Meet the person who represented Malaysia at the Alpine World Ski Championships and  Asian Winter Games this year – Othman Mirzan, our nation’s first alpine ski racer.

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This year, there were two Malaysian representatives at the Alpine World Ski Championships. They also competed at the 2017 Asian Winter Games last February, finishing in the Top 25 above other Southeast Asian nations.

Meet the person who proudly bore our flag at both international events – Othman Mirzan, Malaysia’s first alpine ski racer.

Yes, Malaysia, known for our hot and humid tropical climate, has a national team of alpine ski racers. In fact, the association, known as Ski Malaysia, has been around for three years now, thanks to Othman, who founded the association not just to be a part of it, but also to support his younger sister, Khadijah Mirzan.

An act of support

Since he was 4-years-old, Othman and his family would make yearly trips to Whistler, Canada, to ski during winter. Being “Malaysia’s ski team” started out as a joke among him and his siblings, as they were the only Malaysians seen skiing in the area.

However, the joke developed into an ambition when Khadijah formally took up the sport.

“My sister went to a ski academy first and I was thinking, ‘what would be the best way for me to support her?’ I wanted to make sure that she could ski for Malaysia and the only way of doing that is setting up a national association,” Othman reveals.

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Thus, that was what he set out to do at the age of 17, and with the support of our Minister of Youth and Sports, Khairy Jamaluddin, he founded Ski Malaysia a year later.

When he turned 20, Othman decided that he wanted to be a ski racer as well, so he moved to Maine, United States, to learn the sport and secure himself a place in the ski team at the University of Colorado, Boulder.

“I have a thing for speed, a thing for doing reckless things, and definitely a thing for being close to death. Ski-racing takes up all of those categories,” the 23-year-old explains about his decision back then.

“You’re always on the edge, half a second or a millisecond away from injuring yourself or blacking out from exhaustion. When you have that element of danger, you feel most alive,” he says.

An unforgiving sport

Having broken two ribs, dislocated a shoulder, suffered a Grade 2 concussion and torn his ankle during practice and competitions, Othman certainly has had more than a taste of danger. Nevertheless, injuries are not the toughest part about being a ski-racer – it’s the failure.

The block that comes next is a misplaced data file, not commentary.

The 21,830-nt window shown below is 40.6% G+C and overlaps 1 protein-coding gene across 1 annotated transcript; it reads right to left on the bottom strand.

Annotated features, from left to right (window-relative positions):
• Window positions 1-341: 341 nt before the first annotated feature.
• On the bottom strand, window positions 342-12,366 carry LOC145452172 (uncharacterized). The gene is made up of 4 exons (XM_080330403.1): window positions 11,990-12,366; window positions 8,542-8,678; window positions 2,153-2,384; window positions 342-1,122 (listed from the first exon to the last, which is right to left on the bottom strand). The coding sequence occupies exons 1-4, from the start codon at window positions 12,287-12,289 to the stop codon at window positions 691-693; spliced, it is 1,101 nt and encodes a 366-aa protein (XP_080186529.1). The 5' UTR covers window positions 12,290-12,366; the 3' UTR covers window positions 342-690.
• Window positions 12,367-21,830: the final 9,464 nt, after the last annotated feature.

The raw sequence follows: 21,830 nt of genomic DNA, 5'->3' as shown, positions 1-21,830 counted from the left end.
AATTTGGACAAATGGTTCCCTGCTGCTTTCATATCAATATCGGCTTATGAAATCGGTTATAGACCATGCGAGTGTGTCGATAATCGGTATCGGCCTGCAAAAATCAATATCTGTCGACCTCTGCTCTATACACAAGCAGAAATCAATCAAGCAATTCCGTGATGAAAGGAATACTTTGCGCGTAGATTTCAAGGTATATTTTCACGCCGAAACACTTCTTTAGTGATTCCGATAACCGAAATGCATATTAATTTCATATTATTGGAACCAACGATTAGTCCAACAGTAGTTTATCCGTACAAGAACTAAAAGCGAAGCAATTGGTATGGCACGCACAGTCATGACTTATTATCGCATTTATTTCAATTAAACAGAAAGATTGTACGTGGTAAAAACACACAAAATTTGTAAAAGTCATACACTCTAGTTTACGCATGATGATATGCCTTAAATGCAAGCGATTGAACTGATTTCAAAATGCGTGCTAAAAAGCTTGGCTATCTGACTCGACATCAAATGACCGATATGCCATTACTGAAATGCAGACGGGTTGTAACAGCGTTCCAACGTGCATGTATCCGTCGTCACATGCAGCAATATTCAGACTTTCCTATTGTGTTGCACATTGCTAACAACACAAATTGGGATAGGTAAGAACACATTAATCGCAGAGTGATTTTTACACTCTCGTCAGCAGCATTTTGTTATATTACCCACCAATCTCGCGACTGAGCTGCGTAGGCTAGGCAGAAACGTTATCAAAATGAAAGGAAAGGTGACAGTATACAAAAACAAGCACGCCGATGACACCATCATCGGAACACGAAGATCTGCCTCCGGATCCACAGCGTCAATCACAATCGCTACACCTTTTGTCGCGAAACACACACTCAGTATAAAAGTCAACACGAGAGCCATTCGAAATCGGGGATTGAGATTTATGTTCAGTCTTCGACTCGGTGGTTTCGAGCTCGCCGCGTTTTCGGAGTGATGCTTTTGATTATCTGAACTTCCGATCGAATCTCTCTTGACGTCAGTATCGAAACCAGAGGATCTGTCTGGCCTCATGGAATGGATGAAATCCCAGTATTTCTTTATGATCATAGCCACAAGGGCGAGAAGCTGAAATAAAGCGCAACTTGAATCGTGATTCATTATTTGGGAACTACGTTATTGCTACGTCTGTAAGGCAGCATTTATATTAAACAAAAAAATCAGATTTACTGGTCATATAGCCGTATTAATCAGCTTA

“Ski racing is very unforgiving. You can train for the entire week or for months, but if you go to a race and crash out in the first game in the first turn, your day is finished and all that training feels like it was for nothing,” he elaborates.

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And “all that training” is no minor feat – during the winter, Othman trains five hours a day, 100 days a year on the slopes, then heads to the gym after university for more cardio and strength workouts. Sometimes, he travels a few hours away just to train on the best slopes, where the snow and weather conditions are more favourable.

“If people can look at our story and see that something as ridiculous as a Malaysian ski team is possible, then why wouldn’t something seemingly impossible in their own life be within reach?” – Othman Mirzan

Despite all of that, he has made significant achievements alongside his team mate, Jeffrey Webb in the three years since the founding of Ski Malaysia.

“We set a 7-year plan when we started the association, including representation at the World Championships, which we’ve done; and representation at the Asian Winter Games, which we have also achieved,” he tells.

“The only hurdle left is the Olympics, which is a tough one to crack because you need 140 FIS points to qualify – a higher level of qualification than both the World Championships and the Asian Winter Games.”

While the results will only be revealed some time in January next year, Othman believes either one of them (Jeffrey or himself) will make it through.

An image of possibility

On what is his biggest inspiration, Othman proudly says that it’s his grandfather – Malaysia’s former prime minister, Tun Dato’ Seri Mahathir Mohamad.

“When he introduced the mantra of ‘Malaysia Boleh’ it was at a time when people were stagnated industrially, mentally and physically. So, we have tried to apply that ethos to Ski Malaysia as much as possible, to present this example of what Malaysians are capable of,” he says.

At the end of the day, Othman’s aspiration is not just to shed light on Malaysian winter sports; it’s also to give people hope and an image of possibility.

“If people can look at our story and see that something as ridiculous as a Malaysian ski team is possible, then why wouldn’t something seemingly impossible in their own life be within reach?”

Follow Othman’s alpine ski-racing journey on his Instagram account @othmanmirzan.

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